Notice that the example on the right makes no sense.  I have no idea who this person is as a brand. The example on the left, however, has a clean aesthetic that you want to look at.  

Social media engagement is also a great way to listen to the true voice of your current and potential customers.  Millions of conversations are happening every day and some of them are ruthless.  You can use these conversations as a way to improve your business and your brand or defend it if you need to.  All with a simple post!

Your Studio

Many of us don’t really think about it, but your studio itself says a lot about you.  Does the current state of your studio project the brand you want to represent?  Is it tidy and professional or is it disorganized with stacks of music everywhere?  Are your brand colors represented?  Does the aesthetic fit your brand?  Remember, your studio is the first tangible thing your clients are going to see.  Is it inviting an inviting place for students and parents?

A few questions to ask yourself:

  • Does your online presence provide value to prospective clients?
  • Is essential information easy to find?
  • Is it clear what you do and where you do it?
  • Does your website add value?
  • Is your online presence dynamic, welcoming, and up-to-date?
  • Does your brand actually tell a story and establish a dynamic beyond your credentials?
  • Is it easy for others to tell your story through testimonials?

Common Branding Myths

There are a few common myths concerning branding which many small business owners buy into, such as; branding is not important in the beginning, I can’t afford to brand right now, or branding is too complicated. Let’s debunk each of these myths and see why they may actually be hurting your business in the long run.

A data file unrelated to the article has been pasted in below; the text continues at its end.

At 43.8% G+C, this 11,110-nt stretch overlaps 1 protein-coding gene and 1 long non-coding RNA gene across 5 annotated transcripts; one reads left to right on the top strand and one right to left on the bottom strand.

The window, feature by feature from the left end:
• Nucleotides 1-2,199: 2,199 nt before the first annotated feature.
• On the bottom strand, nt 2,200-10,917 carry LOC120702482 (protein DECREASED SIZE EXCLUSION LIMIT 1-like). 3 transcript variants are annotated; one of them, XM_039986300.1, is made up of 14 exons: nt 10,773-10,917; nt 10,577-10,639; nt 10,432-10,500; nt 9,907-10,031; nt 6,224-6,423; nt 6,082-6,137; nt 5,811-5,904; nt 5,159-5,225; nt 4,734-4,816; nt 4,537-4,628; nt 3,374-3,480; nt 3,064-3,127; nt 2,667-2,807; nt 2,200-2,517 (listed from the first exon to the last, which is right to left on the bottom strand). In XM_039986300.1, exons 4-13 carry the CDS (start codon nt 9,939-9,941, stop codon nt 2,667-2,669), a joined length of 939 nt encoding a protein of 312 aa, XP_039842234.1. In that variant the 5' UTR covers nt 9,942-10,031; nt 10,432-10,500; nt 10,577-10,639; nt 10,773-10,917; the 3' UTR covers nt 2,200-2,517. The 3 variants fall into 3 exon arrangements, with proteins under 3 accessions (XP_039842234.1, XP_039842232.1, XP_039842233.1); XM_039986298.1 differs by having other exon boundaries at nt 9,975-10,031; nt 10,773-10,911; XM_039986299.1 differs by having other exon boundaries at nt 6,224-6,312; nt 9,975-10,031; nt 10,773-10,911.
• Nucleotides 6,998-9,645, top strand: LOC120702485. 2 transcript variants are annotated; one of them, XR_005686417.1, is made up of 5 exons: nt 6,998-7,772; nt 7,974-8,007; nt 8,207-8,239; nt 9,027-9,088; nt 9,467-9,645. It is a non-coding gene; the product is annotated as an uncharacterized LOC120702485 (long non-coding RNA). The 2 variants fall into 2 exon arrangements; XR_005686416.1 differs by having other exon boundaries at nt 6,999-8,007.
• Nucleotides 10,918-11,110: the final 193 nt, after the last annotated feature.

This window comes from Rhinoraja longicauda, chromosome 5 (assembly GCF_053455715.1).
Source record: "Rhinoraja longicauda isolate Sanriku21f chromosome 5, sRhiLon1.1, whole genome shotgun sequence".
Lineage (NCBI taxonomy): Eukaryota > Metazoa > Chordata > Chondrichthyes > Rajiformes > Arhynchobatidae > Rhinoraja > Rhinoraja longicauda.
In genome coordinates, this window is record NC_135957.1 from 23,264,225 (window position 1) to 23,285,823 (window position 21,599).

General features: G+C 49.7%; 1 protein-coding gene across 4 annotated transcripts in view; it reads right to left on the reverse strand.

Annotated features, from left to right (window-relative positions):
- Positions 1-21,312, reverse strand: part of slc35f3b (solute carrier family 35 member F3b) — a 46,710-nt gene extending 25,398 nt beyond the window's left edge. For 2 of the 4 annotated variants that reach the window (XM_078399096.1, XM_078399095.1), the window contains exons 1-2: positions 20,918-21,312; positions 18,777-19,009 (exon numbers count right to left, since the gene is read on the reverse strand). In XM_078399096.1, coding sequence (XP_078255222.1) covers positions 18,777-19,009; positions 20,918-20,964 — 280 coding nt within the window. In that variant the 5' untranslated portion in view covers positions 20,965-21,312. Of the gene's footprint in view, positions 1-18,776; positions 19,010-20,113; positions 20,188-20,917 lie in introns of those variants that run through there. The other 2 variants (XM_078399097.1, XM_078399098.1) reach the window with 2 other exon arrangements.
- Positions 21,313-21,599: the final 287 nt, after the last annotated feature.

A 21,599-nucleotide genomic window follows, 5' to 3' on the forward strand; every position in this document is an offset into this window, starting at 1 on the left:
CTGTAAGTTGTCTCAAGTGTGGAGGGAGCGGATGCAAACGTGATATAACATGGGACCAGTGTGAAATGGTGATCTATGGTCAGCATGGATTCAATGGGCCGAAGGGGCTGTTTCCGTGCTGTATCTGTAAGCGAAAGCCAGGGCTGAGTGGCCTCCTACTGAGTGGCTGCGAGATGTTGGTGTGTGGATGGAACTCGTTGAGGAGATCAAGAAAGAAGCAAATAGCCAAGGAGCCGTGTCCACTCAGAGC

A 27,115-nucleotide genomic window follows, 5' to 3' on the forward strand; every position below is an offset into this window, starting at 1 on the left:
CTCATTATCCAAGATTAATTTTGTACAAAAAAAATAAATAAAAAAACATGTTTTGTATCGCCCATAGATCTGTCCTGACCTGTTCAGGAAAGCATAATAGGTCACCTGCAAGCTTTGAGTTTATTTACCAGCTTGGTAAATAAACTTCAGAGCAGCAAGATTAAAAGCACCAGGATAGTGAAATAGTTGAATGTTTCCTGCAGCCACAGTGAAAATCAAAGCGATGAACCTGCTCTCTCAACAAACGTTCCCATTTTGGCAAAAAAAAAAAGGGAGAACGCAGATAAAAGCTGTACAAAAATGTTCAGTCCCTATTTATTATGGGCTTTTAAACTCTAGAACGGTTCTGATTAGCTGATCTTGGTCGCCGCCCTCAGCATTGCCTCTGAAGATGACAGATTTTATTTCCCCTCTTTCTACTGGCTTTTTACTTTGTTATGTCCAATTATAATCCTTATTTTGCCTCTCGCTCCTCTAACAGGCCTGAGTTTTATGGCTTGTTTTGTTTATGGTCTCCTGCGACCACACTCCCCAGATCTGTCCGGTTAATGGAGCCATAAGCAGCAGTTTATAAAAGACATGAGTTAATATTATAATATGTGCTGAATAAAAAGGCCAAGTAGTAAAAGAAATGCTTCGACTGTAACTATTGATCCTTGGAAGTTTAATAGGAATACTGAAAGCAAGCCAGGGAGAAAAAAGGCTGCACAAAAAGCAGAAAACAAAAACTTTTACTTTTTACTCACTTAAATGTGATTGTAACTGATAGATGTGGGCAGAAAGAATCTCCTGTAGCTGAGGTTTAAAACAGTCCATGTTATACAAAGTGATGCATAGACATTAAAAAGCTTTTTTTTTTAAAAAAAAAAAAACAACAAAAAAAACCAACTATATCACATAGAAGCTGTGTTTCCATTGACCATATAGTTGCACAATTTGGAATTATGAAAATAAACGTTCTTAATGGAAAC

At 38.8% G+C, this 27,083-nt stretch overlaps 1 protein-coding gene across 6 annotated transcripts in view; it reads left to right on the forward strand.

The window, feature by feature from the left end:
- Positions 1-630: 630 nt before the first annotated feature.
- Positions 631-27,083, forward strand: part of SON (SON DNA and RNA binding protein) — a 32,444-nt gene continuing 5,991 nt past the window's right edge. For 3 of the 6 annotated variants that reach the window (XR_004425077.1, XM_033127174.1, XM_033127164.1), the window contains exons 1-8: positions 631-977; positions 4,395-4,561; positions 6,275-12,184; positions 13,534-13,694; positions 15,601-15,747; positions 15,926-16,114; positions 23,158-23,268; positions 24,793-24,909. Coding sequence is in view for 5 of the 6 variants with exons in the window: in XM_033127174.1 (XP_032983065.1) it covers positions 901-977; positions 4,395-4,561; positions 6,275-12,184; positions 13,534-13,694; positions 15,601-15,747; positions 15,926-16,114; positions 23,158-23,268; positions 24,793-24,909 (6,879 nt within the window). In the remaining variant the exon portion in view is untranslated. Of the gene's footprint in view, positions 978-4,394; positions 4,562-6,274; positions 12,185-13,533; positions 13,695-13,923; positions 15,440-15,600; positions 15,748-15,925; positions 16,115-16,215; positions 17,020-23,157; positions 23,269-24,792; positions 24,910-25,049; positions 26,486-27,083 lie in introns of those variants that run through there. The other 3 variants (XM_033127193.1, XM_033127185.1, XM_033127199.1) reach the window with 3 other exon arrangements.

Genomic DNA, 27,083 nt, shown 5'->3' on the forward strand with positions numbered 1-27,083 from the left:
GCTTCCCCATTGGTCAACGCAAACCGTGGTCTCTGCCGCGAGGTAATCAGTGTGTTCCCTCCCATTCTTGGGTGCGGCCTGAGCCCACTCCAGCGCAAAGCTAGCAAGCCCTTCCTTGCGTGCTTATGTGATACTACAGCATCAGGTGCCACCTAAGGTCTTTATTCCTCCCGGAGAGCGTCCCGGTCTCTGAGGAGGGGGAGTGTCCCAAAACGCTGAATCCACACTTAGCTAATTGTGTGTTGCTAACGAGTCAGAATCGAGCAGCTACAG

Branding Is Only Important When I Start Growing

I have heard time and time again, I don’t have to do my branding now, it can wait until later.

Don’t underestimate your company’s strongest asset.  Branding is what will help your business grow so that there is a later.  As a matter of fact, branding can account for as much as 30 to 50 percent of a company’s value. 

Properly executed branding turns your product or service into something distinct and unreplicated, offering a unique value to your target audience. Branding is not only relevant but critical. Your brand communicates your value to potential customers.  If you fail to invest in your brand, future customers will create their own perceptions of your business.

I Can’t Afford to Brand Right Now

Don’t think of branding as an expense, but rather an investment in an asset.  Quite possibly your biggest asset.  

This raises the next logical question: How much should I budget for this investment?  A good rule of thumb is to set aside 15% of your desired gross annual revenue to invest in building your brand.  If you hope to earn $50,000 your first year, set aside $7,500 to invest in your brand. This can go toward a branding strategist, graphic and web designer, a social media expert, etc.  

If investing 15% is out of the question, there are other ways to build your brand.  One way is bartering.  Do you know a graphic designer or web designer?  Offer to teach their child a few free lessons in exchange for their help.  You can also attempt to do some of the work on your own using web design software like Wix or Squarespace.  You could design a logo and social media templates using Canva